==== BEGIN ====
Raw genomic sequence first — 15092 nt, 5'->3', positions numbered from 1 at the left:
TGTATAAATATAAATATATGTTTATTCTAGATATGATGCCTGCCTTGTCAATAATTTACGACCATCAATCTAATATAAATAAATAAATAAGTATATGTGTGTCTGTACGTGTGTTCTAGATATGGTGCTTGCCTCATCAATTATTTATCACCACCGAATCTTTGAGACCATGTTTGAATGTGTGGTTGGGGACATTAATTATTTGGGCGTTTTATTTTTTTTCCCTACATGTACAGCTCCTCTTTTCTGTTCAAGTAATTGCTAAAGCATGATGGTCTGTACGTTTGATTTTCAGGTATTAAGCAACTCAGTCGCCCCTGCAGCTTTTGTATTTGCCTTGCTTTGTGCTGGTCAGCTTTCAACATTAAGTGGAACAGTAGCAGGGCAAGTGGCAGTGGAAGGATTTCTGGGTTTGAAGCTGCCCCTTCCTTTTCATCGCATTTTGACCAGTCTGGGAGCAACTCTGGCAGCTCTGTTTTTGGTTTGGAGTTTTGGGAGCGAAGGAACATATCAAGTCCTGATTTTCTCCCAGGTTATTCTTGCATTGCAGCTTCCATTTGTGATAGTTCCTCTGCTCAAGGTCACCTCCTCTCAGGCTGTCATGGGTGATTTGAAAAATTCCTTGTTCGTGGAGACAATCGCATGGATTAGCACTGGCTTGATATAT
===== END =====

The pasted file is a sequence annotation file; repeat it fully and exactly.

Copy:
Raw genomic sequence first — 15092 nt, 5'->3', positions numbered from 1 at the left:
TGTATAAATATAAATATATGTTTATTCTAGATATGATGCCTGCCTTGTCAATAATTTACGACCATCAATCTAATATAAATAAATAAATAAGTATATGTGTGTCTGTACGTGTGTTCTAGATATGGTGCTTGCCTCATCAATTATTTATCACCACCGAATCTTTGAGACCATGTTTGAATGTGTGGTTGGGGACATTAATTATTTGGGCGTTTTATTTTTTTTCCCTACATGTACAGCTCCTCTTTTCTGTTCAAGTAATTGCTAAAGCATGATGGTCTGTACGTTTGATTTTCAGGTATTAAGCAACTCAGTCGCCCCTGCAGCTTTTGTATTTGCCTTGCTTTGTGCTGGTCAGCTTTCAACATTAAGTGGAACAGTAGCAGGGCAAGTGGCAGTGGAAGGATTTCTGGGTTTGAAGCTGCCCCTTCCTTTTCATCGCATTTTGACCAGTCTGGGAGCAACTCTGGCAGCTCTGTTTTTGGTTTGGAGTTTTGGGAGCGAAGGAACATATCAAGTCCTGATTTTCTCCCAGGTTATTCTTGCATTGCAGCTTCCATTTGTGATAGTTCCTCTGCTCAAGGTCACCTCCTCTCAGGCTGTCATGGGTGATTTGAAAAATTCCTTGTTCGTGGAGACAATCGCATGGATTAGCACTGGCTTGATATAT